Another reason why you should read the Sea Devil by Arthur Gordon is because the imagery is amazing. Arthur Gordon uses very descriptive words to paint a realistic picture in the readers mind, using the five senses. Although, the sense of of touch and sight had the most impact and were the most descriptive in the story because it makes the reader interpret what the other senses are. For example, when i was reading this story the sight and touch were so descriptive I personally felt pain for the man. "He felt the razor-sharp barnacles bite into his hand, collapse under the pressure, drive their tiny slime-covered shell splinters deep into his flesh. He felt the pain, and he welcomed it, and he made his fingers into an iron claw that would hold until the tendons were severed or the skin was shredded from the bone." (Page 40) I could also smell the irony or coppery scent of blood and I could taste a somewhat salty metal.
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The manta ray swims away leaving the man with pain and a great victory. Slowly and painfully, the man walks towards the shore and then onto the skiff.
The protagonist in the story is the man because all the events revolved around him. In a way, he is also the antagonist because he had cruel intentions to nature. His name was not indicated in the story, because it was told from a third person limited-omniscient point of view. The man was wide-shouldered and strong, in his late twenties who worked hard with his head, not his hands. He liked to go casting alone at night because he was content with the loneliness and the labor of it. He liked the clean taste of salt water, the arching flight of sixteen pounds of lead and linen against the starlight, the weltering crash of the net into the unsuspecting water, the harsh tug of the retrieving rope around his wrist, the way the net came alive when the cast was true, and the thud of the captured fish on the floorboards of the skiff. He liked being a skilled, solitary, elemental, hunter. He felt no conscious cruelty with his actions, he had always been like that. He did not speak throughout the whole story, but with this information, we could tell that he was care-free and vile. His actions (casting for contentedness) lead to the result of him suffering from physical pain and learning a lesson: treat nature the way you want to be treated. He influences the events in this story because the text was based on the result of his wrong-doings.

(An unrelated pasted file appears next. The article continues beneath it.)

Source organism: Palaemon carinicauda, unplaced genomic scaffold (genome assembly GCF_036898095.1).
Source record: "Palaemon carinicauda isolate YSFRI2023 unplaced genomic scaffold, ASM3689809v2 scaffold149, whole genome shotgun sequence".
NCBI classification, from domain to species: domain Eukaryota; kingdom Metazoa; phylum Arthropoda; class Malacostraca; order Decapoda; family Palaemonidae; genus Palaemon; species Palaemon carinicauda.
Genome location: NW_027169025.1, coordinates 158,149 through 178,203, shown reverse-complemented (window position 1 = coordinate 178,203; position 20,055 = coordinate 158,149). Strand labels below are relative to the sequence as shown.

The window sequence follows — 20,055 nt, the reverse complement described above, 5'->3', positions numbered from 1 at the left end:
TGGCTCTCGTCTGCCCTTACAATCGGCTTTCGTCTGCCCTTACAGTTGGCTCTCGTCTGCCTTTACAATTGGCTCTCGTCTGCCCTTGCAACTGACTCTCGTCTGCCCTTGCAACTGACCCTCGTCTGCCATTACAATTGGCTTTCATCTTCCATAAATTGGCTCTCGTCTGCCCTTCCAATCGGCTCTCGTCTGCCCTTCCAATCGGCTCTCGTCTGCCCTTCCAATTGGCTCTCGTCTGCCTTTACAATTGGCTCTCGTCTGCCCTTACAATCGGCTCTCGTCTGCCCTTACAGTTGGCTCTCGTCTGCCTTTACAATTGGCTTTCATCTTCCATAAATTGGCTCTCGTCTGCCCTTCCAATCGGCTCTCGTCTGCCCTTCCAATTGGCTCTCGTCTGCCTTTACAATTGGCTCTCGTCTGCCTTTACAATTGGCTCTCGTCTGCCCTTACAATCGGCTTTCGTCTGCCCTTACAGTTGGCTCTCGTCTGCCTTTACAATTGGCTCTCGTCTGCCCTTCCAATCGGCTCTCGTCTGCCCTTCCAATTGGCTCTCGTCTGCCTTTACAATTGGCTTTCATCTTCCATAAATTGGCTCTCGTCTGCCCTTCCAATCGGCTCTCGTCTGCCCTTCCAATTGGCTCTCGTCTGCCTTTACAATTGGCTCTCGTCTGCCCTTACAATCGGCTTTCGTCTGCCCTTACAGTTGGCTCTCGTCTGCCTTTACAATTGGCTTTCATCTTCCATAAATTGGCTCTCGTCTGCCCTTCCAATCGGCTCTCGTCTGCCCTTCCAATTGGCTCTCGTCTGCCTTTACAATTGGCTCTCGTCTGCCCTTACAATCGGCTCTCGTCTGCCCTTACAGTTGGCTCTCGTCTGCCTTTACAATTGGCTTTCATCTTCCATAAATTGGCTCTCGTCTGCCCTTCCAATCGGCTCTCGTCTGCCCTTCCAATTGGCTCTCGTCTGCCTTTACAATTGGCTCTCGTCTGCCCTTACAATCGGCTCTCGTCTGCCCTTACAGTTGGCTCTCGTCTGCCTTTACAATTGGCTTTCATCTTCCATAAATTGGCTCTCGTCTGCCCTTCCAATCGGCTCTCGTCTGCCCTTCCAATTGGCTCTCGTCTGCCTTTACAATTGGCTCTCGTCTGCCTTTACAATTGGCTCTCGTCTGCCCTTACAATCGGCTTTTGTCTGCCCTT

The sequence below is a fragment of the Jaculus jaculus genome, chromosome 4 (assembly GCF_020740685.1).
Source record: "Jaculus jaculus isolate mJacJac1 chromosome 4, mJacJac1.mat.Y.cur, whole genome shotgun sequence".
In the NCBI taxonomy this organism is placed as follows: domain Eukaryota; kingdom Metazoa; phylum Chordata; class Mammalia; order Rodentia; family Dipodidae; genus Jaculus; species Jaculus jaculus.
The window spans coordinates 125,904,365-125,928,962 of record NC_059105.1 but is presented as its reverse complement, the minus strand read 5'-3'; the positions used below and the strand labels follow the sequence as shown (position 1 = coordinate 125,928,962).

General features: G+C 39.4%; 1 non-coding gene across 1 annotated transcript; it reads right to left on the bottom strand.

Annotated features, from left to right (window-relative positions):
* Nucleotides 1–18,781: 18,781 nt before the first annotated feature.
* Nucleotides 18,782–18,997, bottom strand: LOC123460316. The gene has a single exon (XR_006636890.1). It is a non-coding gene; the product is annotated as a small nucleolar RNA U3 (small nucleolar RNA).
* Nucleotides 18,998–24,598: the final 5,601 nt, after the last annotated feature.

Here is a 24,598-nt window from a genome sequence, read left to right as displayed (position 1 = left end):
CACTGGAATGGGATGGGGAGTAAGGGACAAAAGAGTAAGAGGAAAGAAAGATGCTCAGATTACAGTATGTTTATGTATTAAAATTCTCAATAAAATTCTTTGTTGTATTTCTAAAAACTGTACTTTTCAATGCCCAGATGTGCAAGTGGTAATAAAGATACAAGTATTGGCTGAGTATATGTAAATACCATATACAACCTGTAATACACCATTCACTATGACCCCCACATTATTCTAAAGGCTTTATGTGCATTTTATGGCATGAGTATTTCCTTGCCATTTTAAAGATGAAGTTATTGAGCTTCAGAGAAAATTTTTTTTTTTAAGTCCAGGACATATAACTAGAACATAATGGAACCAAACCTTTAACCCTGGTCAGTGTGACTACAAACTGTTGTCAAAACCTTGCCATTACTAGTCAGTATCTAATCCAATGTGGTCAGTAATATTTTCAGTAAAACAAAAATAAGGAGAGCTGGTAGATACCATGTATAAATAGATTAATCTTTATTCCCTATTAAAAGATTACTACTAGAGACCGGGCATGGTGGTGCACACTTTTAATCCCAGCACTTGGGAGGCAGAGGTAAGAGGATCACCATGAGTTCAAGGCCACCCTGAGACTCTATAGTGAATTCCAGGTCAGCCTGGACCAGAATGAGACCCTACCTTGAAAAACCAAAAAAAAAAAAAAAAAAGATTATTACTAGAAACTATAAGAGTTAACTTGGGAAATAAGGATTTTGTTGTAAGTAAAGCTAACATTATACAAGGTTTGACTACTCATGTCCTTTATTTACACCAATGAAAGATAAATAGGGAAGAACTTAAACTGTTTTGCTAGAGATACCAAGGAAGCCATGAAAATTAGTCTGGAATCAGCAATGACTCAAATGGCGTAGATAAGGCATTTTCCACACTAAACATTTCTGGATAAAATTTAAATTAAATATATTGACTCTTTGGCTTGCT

"The Sea Devil" by Arthur Gordon is the perfect suspenseful story for all of you. The story has: sensory details which helps readers get a vivid visualization and makes the reader feel like they are involved in the story, a well-done description of the setting, a spine-chilling conflict between a vile character and a sting ray, a rope representing the line between life and death, and a straight-forward theme. This story could be interpreted in another way (It relates to life and the typical insecure mind); The manta ray represents the antagonist/ the man's mind, the rope represents the man's insecurities and whatever brings him down, and the man plays the role as himself. The man's mind is dragging him all over the place because he's tied up to his insecurities and worries, causing him physical pain. At some point of your life, you could relate to his situation and you could recognize a better insight of the text, also wouldn't it be over-whelming to read your hidden emotions on text?